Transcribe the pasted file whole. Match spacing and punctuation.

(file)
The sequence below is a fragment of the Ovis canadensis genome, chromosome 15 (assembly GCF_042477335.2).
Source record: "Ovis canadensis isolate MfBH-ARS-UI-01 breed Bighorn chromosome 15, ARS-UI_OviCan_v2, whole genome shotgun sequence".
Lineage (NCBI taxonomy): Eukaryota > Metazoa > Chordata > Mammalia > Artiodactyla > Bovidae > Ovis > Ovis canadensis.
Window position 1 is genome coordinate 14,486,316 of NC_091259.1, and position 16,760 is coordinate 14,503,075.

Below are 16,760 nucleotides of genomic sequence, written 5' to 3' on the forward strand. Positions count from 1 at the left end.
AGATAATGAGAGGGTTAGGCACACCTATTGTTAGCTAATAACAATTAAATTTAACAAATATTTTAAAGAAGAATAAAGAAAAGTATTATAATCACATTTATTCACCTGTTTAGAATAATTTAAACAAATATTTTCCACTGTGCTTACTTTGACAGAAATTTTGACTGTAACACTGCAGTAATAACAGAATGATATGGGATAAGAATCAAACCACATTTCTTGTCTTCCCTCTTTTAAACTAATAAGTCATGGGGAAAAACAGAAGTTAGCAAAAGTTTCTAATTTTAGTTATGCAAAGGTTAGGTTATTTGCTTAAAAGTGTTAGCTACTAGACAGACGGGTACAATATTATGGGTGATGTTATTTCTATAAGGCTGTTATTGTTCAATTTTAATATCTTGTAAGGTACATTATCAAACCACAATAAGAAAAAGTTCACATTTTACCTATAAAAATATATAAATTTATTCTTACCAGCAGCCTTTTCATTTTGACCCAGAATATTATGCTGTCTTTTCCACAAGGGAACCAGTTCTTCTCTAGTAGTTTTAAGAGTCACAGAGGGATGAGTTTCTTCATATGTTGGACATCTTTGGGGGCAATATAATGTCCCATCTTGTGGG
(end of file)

The sequence below is a fragment of the Ovis canadensis genome, chromosome 15 (assembly GCF_042477335.2).
Source record: "Ovis canadensis isolate MfBH-ARS-UI-01 breed Bighorn chromosome 15, ARS-UI_OviCan_v2, whole genome shotgun sequence".
Lineage (NCBI taxonomy): Eukaryota > Metazoa > Chordata > Mammalia > Artiodactyla > Bovidae > Ovis > Ovis canadensis.
Window position 1 is genome coordinate 14,486,316 of NC_091259.1, and position 16,760 is coordinate 14,503,075.

Below are 16,760 nucleotides of genomic sequence, written 5' to 3' on the forward strand. Positions count from 1 at the left end.
AGATAATGAGAGGGTTAGGCACACCTATTGTTAGCTAATAACAATTAAATTTAACAAATATTTTAAAGAAGAATAAAGAAAAGTATTATAATCACATTTATTCACCTGTTTAGAATAATTTAAACAAATATTTTCCACTGTGCTTACTTTGACAGAAATTTTGACTGTAACACTGCAGTAATAACAGAATGATATGGGATAAGAATCAAACCACATTTCTTGTCTTCCCTCTTTTAAACTAATAAGTCATGGGGAAAAACAGAAGTTAGCAAAAGTTTCTAATTTTAGTTATGCAAAGGTTAGGTTATTTGCTTAAAAGTGTTAGCTACTAGACAGACGGGTACAATATTATGGGTGATGTTATTTCTATAAGGCTGTTATTGTTCAATTTTAATATCTTGTAAGGTACATTATCAAACCACAATAAGAAAAAGTTCACATTTTACCTATAAAAATATATAAATTTATTCTTACCAGCAGCCTTTTCATTTTGACCCAGAATATTATGCTGTCTTTTCCACAAGGGAACCAGTTCTTCTCTAGTAGTTTTAAGAGTCACAGAGGGATGAGTTTCTTCATATGTTGGACATCTTTGGGGGCAATATAATGTCCCATCTTGTGGG